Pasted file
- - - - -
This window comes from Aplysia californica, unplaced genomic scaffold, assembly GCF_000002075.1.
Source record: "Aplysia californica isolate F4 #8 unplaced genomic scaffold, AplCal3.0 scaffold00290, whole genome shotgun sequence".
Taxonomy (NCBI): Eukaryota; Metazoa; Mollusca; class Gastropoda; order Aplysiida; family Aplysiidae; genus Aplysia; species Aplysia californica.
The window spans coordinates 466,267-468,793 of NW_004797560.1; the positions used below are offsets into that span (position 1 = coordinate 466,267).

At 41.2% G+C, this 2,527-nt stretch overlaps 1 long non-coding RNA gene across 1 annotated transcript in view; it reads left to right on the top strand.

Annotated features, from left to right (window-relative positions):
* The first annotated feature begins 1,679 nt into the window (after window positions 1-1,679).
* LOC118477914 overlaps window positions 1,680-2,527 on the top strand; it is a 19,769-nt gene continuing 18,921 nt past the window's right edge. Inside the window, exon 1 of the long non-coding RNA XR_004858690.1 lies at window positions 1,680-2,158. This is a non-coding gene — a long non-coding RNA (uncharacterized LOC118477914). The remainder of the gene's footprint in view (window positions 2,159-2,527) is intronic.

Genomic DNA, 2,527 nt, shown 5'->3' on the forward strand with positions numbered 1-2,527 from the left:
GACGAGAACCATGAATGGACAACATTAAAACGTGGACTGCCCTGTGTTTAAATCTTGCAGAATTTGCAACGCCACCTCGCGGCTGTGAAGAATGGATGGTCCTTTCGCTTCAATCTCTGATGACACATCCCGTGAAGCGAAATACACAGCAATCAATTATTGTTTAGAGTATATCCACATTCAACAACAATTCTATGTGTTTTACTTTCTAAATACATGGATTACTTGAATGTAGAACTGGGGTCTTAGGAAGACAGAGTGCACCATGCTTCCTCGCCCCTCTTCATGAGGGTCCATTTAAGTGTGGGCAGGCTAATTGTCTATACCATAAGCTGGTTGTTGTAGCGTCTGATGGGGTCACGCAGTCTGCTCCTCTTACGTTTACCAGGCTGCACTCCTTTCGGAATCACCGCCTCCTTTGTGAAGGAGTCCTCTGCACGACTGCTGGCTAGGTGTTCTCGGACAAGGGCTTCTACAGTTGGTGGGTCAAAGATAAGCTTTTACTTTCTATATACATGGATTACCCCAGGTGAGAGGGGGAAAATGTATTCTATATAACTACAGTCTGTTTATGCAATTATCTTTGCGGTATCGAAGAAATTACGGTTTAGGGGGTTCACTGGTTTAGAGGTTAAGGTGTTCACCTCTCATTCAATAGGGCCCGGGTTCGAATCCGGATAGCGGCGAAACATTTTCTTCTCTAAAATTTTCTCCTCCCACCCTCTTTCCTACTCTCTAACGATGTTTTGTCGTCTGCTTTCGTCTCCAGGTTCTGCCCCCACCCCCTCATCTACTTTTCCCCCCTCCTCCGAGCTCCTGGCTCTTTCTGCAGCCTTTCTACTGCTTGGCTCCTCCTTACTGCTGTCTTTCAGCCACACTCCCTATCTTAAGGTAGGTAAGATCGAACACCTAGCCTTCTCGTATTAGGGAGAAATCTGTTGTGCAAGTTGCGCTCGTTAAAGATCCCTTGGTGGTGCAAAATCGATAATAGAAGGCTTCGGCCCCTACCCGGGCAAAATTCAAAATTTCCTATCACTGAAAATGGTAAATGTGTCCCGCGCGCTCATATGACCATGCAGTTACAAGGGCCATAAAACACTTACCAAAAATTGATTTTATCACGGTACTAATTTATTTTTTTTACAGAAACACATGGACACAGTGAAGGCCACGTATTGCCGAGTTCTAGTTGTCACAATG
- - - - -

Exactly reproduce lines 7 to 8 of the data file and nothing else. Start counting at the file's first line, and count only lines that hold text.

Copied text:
* The first annotated feature begins 1,679 nt into the window (after window positions 1-1,679).
* LOC118477914 overlaps window positions 1,680-2,527 on the top strand; it is a 19,769-nt gene continuing 18,921 nt past the window's right edge. Inside the window, exon 1 of the long non-coding RNA XR_004858690.1 lies at window positions 1,680-2,158. This is a non-coding gene — a long non-coding RNA (uncharacterized LOC118477914). The remainder of the gene's footprint in view (window positions 2,159-2,527) is intronic.